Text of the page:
How many more graphs do we really need to remind us that China and India are growing at a ridiculous, teeth-rattling pace? One more, at least. On Monday, the Energy Information Administration released its International Energy Outlook 2011 report. The chart on the right shows the projections for global energy consumption from 1990 to 2035. Notice that energy use in the OECD countries — North America, Europe, Japan, and Australia — stays nearly flat during that period. It’s the rest of the world, particularly China and India, that’s driving demand for energy higher and higher.
All told, the EIA projects, global energy demand will grow 53 percent from 2008 to 2035, and, assuming there’s not some radical shift in policy or a strict new climate treaty, most of that energy will come from fossil fuels. The EIA expects natural-gas production in the United States and Canada to zoom upward in the next few decades. China, Russia, and India will likely construct a bunch of new nuclear plants. Renewables, the report observes, will grow at a breakneck pace, but still provide a scant 15 percent of the world’s energy by 2035. That means coal and oil will still dominate.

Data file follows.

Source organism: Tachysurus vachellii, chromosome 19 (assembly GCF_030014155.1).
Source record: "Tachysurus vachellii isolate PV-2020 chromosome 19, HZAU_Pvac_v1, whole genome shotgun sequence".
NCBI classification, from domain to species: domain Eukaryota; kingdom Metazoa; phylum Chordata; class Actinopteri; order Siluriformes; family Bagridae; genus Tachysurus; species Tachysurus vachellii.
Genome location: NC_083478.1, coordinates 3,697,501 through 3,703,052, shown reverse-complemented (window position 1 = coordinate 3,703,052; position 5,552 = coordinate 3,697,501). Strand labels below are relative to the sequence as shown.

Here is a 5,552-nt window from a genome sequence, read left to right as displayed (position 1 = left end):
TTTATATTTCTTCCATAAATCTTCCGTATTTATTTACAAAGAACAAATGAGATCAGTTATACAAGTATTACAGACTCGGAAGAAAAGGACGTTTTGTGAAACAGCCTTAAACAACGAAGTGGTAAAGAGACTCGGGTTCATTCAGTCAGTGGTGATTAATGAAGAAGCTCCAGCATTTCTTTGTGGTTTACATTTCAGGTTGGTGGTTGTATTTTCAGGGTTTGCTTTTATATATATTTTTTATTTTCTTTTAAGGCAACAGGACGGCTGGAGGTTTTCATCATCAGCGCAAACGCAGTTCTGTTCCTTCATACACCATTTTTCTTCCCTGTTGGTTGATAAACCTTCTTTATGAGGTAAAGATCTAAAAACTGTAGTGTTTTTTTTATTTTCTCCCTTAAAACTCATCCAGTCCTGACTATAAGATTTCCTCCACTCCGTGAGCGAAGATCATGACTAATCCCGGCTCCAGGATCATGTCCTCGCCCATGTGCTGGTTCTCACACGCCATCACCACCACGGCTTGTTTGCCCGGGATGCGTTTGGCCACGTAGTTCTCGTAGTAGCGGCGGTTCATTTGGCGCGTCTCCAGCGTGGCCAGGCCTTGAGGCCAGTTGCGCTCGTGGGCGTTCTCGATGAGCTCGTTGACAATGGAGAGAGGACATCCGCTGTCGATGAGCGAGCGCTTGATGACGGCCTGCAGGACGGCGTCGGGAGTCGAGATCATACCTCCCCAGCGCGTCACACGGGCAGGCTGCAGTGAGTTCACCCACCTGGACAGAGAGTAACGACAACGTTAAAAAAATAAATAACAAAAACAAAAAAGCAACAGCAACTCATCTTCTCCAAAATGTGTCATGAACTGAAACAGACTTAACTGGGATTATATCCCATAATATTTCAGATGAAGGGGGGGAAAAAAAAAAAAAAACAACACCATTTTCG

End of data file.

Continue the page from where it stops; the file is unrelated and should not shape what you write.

Assuming that all transpires, greenhouse-gas emissions will skyrocket — the EIA projects a 43 percent rise by 2035. That, too, will be largely fueled by China and India’s voracious demand for coal. By 2035, developing countries will emit more than twice as much carbon pollution, all told, as their developed counterparts. (Per capita emissions are a different story: the carbon footprint of the average person in a non-OECD country will still be less than half that of the average OECDer.) You don’t need to look much further than this to see why so many climate scientists are nervous.